This concept may be applied to other DOD organizations and agencies that
                         may have a similar requirement. According to the schedule, the Navy has
                         developed criteria for selecting components for the program. Additionally,
                         the schedule called for a review of program metrics in July 1999, a 6-month
                         program review to address barriers to success in October 1999, and
                         subsequent annual program reviews through October 2002.


Logistics Engineering    This is a mature initiative that uses engineering change proposals
Change Proposals         sponsored by the Naval Inventory Control Point to introduce enhanced
                         technology, redesign items, or improve repair processes. The objective of
                         this initiative is to reduce or eliminate support costs while maintaining or
                         improving safety and performance. According to the schedule, a
                         memorandum of agreement with fleet customers was scheduled to be
                         completed in March 1999. Also, a metrics review was planned for July 1999,
                         a 6-month program/budget review to address barriers to success was
                         scheduled for October 1999, and periodic program reviews are scheduled
                         through October 2002.




                         Page 23                                       GAO/NSIAD-00-1 Defense Inventory
Appendix II

Comments From the Department of Defense                      Appendix
                                                                    I




              Page 24         GAO/NSIAD-00-1 Defense Inventory
                Appendix II
                Comments From the Department of Defense




Now on p. 12.




Now on p. 13.




                Page 25                                   GAO/NSIAD-00-1 Defense Inventory
Appendix III

GAO Contacts and Staff Acknowledgments                                                      AppendxIi




GAO Contacts      Charles Patton (202) 512-4412
                  Robert Repasky (202) 512-9868



Acknowledgments   In addition to those named above, Lionel Cooper, Gary Kunkle, Thaddeus
                  Rytel, and William Woods made key contributions to this report.




                  Page 26                                    GAO/NSIAD-00-1 Defense Inventory
Related GAO Products


                   Inventory Management: More Information Needed to Assess DLA’s Best
                   Practice Initiatives (GAO/NSIAD-98-218, Sept. 2, 1998).

                   Inventory Management: DOD Can Build on Progress by Using Best
                   Practices for Reparable Parts (GAO/NSIAD-98-97, Feb. 27, 1998).

                   Defense Inventory Management: Expanding Use of Best Practices for
                   Hardware Items Can Reduce Logistics Costs (GAO/NSIAD-98-47,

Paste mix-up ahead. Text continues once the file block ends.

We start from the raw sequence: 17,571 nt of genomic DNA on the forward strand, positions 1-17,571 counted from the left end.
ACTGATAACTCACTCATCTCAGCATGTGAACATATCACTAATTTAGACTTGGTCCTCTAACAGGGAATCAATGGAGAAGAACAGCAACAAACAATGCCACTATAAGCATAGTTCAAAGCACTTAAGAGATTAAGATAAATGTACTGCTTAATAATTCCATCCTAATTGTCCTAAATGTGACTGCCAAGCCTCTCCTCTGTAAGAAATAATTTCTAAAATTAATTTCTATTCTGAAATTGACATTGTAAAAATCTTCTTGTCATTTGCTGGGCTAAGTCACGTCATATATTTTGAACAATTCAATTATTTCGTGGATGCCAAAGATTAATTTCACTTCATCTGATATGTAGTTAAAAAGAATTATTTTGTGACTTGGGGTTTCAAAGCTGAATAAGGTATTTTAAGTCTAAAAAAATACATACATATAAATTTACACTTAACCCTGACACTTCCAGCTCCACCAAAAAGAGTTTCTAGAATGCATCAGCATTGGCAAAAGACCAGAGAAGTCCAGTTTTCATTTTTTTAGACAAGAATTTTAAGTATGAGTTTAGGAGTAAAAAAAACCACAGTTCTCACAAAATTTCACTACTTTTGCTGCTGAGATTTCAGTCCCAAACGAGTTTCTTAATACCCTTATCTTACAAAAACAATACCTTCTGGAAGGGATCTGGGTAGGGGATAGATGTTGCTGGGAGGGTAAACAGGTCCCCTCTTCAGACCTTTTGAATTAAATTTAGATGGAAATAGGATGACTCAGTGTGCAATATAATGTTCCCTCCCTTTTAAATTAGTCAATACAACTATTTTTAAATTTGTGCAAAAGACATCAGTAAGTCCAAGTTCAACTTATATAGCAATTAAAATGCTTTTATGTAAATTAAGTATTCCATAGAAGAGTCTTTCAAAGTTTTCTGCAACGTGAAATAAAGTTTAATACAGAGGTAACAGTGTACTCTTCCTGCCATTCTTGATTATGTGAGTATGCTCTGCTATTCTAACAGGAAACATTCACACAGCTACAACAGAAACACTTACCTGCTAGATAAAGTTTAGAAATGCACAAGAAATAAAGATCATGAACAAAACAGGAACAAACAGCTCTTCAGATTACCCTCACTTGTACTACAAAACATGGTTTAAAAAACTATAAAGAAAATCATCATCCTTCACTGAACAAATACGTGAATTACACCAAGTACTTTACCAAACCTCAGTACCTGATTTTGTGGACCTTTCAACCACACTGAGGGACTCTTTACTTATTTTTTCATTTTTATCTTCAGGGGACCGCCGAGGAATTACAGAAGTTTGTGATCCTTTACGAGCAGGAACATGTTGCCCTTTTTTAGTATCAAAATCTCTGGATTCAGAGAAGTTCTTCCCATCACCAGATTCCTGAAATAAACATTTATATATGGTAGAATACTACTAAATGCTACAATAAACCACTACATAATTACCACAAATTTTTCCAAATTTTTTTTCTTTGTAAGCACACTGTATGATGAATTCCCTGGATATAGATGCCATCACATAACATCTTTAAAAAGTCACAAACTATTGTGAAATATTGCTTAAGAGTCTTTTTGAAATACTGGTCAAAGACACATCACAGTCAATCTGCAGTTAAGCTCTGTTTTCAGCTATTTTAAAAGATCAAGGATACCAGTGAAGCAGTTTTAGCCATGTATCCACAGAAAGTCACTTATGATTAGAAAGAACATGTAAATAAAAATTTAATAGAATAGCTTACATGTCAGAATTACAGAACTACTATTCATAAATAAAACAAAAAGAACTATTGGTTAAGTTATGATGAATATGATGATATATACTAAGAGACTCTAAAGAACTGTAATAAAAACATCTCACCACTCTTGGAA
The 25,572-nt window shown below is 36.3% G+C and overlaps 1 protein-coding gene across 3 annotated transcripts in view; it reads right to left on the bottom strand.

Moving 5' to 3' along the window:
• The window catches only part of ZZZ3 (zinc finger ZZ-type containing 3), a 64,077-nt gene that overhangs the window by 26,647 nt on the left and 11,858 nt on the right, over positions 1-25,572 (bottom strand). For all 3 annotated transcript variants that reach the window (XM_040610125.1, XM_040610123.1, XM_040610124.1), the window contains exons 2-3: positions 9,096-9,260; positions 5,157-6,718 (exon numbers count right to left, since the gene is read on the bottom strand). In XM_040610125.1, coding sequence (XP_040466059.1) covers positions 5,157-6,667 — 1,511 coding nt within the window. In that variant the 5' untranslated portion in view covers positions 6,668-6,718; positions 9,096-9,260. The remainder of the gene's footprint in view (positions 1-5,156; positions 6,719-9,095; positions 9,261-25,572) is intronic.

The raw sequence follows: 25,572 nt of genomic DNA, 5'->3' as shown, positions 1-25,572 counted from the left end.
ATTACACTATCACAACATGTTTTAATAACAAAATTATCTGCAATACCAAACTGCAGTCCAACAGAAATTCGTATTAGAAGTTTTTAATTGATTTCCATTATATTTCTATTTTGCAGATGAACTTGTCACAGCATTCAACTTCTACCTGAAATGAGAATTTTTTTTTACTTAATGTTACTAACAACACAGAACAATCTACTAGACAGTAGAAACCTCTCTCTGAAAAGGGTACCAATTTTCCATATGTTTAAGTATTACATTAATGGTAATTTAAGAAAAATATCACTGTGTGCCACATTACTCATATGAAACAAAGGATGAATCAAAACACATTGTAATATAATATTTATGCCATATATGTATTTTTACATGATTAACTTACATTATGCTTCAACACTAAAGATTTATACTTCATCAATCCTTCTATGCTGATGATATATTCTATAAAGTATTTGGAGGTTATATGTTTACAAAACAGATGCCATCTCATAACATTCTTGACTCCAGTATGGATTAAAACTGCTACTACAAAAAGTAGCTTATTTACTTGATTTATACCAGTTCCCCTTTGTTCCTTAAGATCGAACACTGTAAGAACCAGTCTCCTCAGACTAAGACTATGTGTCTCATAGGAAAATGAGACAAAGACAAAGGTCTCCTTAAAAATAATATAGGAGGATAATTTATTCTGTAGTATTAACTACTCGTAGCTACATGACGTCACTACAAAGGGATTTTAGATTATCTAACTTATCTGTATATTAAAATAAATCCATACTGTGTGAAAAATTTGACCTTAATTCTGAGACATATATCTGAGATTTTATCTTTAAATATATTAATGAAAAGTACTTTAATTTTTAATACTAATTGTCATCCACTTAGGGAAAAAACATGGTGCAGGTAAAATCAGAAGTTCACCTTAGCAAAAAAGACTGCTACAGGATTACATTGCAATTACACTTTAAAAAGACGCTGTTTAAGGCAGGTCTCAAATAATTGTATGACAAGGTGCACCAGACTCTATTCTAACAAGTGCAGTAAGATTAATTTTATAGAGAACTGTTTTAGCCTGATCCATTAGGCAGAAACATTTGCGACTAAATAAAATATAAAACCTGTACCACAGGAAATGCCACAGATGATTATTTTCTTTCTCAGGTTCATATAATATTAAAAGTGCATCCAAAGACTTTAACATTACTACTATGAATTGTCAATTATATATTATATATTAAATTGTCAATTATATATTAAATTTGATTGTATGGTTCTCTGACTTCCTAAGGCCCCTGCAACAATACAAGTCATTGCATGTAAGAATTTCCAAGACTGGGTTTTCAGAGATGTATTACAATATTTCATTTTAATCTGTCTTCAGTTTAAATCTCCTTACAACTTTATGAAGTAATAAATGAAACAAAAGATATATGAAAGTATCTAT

Jan. 20, 1998).

                   Inventory Management: Greater Use of Best Practices Could Reduce DOD's
                   Logistics Costs (GAO/T-NSIAD-97-214, July 24, 1997).

                   Inventory Management: The Army Could Reduce Logistics Costs for
                   Aviation Parts by Adopting Best Practices (GAO/NSIAD-97-82,
                   Apr. 15, 1997).

                   Defense Inventory Management: Problems, Progress, and Additional
                   Actions Needed (GAO/T-NSIAD-97-109, Mar. 20, 1997).

                   Inventory Management: Adopting Best Practices Could Enhance Navy
                   Efforts to Achieve Efficiencies and Savings (GAO/NSIAD-96-156,
                   July 12, 1996).

                   Best Management Practices: Reengineering the Air Force’s Logistics
                   System Can Yield Substantial Savings (GAO/NSIAD-96-5, Feb. 21, 1996).

                   Inventory Management: DOD Can Build on Progress in Using Best
                   Practices to Achieve Substantial Savings (GAO/NSIAD-95-142,
                   Aug. 4, 1995).




(709382)   Leter   Page 27                                     GAO/NSIAD-00-1 Defense Inventory
Ordering Information

The first copy of each GAO report and testimony is free.
Additional copies are $2 each. Orders should be sent to the
following address, accompanied by a check or money order made
out to the Superintendent of Documents, when necessary, VISA and
MasterCard credit cards are accepted, also.

Orders for 100 or more copies to be mailed to a single address are
discounted 25 percent.

Orders by mail:

U.S. General Accounting Office
P.O. Box 37050
Washington, DC 20013

or visit:

Room 1100
700 4th St. NW (corner of 4th and G Sts. NW)
U.S. General Accounting Office
Washington, DC

Orders may also be placed by calling (202) 512-6000
or by using fax number (202) 512-6061, or TDD (202) 512-2537.

Each day, GAO issues a list of newly available reports and
testimony. To receive facsimile copies of the daily list or any list
from the past 30 days, please call (202) 512-6000 using a touchtone
phone. A recorded menu will provide information on how to obtain
these lists.

For information on how to access GAO reports on the INTERNET,
send an e-mail message with “info” in the body to:

info@www.gao.gov

or visit GAO’s World Wide Web Home Page at:

http://www.gao.gov
United States                       Bulk Rate
General Accounting Office      Postage & Fees Paid
Washington, D.C. 20548-0001           GAO
                                 Permit No. GI00
Official Business
Penalty for Private Use $300

Address Correction Requested